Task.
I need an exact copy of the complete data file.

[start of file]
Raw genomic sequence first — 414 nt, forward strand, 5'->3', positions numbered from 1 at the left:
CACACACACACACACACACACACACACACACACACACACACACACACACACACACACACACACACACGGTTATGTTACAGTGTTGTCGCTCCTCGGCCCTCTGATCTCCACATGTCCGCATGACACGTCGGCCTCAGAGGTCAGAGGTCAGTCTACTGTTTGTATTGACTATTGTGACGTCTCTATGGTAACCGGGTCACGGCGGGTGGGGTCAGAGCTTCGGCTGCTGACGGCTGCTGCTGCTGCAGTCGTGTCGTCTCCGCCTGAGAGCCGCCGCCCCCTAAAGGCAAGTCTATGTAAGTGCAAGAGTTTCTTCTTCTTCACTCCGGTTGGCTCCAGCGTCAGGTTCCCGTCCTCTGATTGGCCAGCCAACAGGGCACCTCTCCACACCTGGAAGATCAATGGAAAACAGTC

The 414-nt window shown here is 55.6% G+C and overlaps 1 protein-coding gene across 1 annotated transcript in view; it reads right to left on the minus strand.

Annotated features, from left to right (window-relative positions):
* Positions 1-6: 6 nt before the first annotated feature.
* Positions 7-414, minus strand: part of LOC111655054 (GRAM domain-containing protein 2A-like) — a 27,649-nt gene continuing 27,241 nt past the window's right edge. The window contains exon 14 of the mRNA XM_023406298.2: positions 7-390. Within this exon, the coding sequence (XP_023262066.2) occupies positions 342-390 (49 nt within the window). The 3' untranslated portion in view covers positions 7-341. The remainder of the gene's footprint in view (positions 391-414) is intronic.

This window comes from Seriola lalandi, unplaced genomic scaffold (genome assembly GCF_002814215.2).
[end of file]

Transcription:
Raw genomic sequence first — 414 nt, forward strand, 5'->3', positions numbered from 1 at the left:
CACACACACACACACACACACACACACACACACACACACACACACACACACACACACACACACACACGGTTATGTTACAGTGTTGTCGCTCCTCGGCCCTCTGATCTCCACATGTCCGCATGACACGTCGGCCTCAGAGGTCAGAGGTCAGTCTACTGTTTGTATTGACTATTGTGACGTCTCTATGGTAACCGGGTCACGGCGGGTGGGGTCAGAGCTTCGGCTGCTGACGGCTGCTGCTGCTGCAGTCGTGTCGTCTCCGCCTGAGAGCCGCCGCCCCCTAAAGGCAAGTCTATGTAAGTGCAAGAGTTTCTTCTTCTTCACTCCGGTTGGCTCCAGCGTCAGGTTCCCGTCCTCTGATTGGCCAGCCAACAGGGCACCTCTCCACACCTGGAAGATCAATGGAAAACAGTC

The 414-nt window shown here is 55.6% G+C and overlaps 1 protein-coding gene across 1 annotated transcript in view; it reads right to left on the minus strand.

Annotated features, from left to right (window-relative positions):
* Positions 1-6: 6 nt before the first annotated feature.
* Positions 7-414, minus strand: part of LOC111655054 (GRAM domain-containing protein 2A-like) — a 27,649-nt gene continuing 27,241 nt past the window's right edge. The window contains exon 14 of the mRNA XM_023406298.2: positions 7-390. Within this exon, the coding sequence (XP_023262066.2) occupies positions 342-390 (49 nt within the window). The 3' untranslated portion in view covers positions 7-341. The remainder of the gene's footprint in view (positions 391-414) is intronic.

This window comes from Seriola lalandi, unplaced genomic scaffold (genome assembly GCF_002814215.2).